Insulate a Bathtub?

Discussion in 'Shower & Bathtub Forum & Blog' started by BS, Feb 18, 2007.

  1. BS

    BS New Member

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    Jan 21, 2007
    Location:
    Central Ohio
    In the course of my bathroom remodeling research the past month or so, I've come across only a couple references to stuffing fiberglas insulation in the voids around the tub: one was to cut down on tub noise, the other to retain heat.

    How many of you pros do this? Are there any tricks for maximum effectiveness? Are there any potential problems to consider (like what happens if the insulation gets wet from a leak?)

    My tub (Swanstone Veritek) is already permanently installed, but I have access to the voids because I haven't installed the drywall or Swanstone wall panels yet.

    - Bernie
     
  2. Cass

    Cass Plumber

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    Nov 12, 2005
    Location:
    Ohio
    It can't hurt, the cost is minimal, and there is no negative to it so go for it.
     
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  4. leejosepho

    leejosepho DIY scratch-pad engineer

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    disabled-retired industrial fabricator
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    200 miles south of Little Rock
    I am no pro, yet I would say the same as Cass. And, I will probably do that at least at the back of our new tub where it sits next to an outside wall.
     
  5. geniescience

    geniescience Homeowner

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    Nov 27, 2005
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    ditto
    Location:
    humid summers hot, humid winters cold
    dense foam

    if you don't like the noise the tub walls make now (if it feels hollow or flimsy, when you are in the tub), then you'll need denser stuff than fiberglass. Something like polyisocyanurate foam (spray-on Great Stuff) which makes a bond to the tub wall. Combine that will some rigid foam scavenged from anywhere. Or you could press the soundproofing kind of batts that go between studs, tight.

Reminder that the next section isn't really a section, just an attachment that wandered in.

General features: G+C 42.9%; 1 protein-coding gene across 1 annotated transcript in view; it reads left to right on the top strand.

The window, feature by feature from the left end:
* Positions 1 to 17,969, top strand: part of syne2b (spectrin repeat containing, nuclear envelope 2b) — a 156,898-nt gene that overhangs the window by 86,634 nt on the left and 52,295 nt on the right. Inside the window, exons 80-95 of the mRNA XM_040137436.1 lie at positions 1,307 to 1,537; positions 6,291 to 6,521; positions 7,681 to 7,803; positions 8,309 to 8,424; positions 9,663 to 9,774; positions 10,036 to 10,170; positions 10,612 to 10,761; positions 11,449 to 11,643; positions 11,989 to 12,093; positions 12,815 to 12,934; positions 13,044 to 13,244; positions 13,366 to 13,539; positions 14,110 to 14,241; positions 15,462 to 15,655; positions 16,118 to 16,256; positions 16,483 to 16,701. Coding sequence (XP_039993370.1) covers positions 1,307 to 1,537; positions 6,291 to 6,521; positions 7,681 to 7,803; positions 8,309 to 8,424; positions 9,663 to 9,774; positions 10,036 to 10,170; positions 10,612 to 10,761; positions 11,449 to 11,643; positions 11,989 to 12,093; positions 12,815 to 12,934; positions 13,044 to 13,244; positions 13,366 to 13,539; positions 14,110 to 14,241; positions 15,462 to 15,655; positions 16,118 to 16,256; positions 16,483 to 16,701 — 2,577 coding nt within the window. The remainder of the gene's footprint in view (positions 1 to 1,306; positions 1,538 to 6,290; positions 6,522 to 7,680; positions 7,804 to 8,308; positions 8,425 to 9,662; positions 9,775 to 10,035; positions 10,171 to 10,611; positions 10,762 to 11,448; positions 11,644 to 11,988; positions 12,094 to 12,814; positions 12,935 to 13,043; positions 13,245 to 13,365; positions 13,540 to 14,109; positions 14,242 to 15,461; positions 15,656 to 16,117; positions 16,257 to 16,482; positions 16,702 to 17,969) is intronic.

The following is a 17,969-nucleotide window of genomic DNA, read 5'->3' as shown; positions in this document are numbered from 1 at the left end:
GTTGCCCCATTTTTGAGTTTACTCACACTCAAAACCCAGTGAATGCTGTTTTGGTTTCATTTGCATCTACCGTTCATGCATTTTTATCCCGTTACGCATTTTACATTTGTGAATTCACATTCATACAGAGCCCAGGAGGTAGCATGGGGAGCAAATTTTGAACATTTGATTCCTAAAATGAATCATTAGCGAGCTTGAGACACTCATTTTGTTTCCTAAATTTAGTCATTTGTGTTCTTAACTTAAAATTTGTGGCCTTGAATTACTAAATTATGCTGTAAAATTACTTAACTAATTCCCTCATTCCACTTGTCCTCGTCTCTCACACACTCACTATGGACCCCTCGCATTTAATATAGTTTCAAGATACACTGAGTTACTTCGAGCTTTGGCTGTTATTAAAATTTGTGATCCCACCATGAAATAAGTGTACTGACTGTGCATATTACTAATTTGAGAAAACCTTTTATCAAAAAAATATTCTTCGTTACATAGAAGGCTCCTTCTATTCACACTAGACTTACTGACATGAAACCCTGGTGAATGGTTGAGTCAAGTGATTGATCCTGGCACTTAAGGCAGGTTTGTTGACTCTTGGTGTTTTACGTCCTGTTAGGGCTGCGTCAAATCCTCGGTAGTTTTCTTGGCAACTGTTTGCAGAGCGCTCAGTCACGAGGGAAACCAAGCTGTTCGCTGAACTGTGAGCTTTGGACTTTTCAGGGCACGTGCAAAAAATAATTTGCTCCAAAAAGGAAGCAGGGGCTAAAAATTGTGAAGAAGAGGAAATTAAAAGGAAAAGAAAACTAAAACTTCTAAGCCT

For heat insulation anything is good if it blocks empty air from moving. Bubble wrap is good. Foil faced anything is good too. Fiberglass is good there since no big air currents or pressure there.

    david
     
  6. Randyj

    Randyj Master Plumber

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    Nov 25, 2006
    Location:
    Alabama
    The pic posted below is from a recent tub replacement that I did for a customer. The back wall is against the kitchen. The end wall on the right is against the outside wall. I'm not an expert on insulation but this looked like a really good job done about 25 years ago.
    Pic was taken after I removed the old fiberglass tub.

    [​IMG]
     
  7. Randyj

    Randyj Master Plumber

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  8. Dan Pick

    Dan Pick New Member

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    Feb 11, 2007
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    Plumbing Sales
    Location:
    Speedway, IN
    Yes Insulate

    For the cost of a roll of unfaced insulation I think it makes good sense. I have insulated enamaled steel tubs in (2) homes I have owned in the past and it makes for a quieter and warmer tub.
     
  9. condodweller

    condodweller New Member

    Joined:
    Feb 23, 2007
    Yes - I recently insulated my 2 new tubs (Kohler Sterling) and I noticed a huge difference. The bath water stayed warmer longer, and the tub itself was not as cold. These are both on interior walls.

    In addition, the noise was noticeably quieter, but not as quiet as if I had used sound proof insulation.
     
  10. bctile601

    bctile601 In the Trades

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    Tile Contractor
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    Johnson City, NY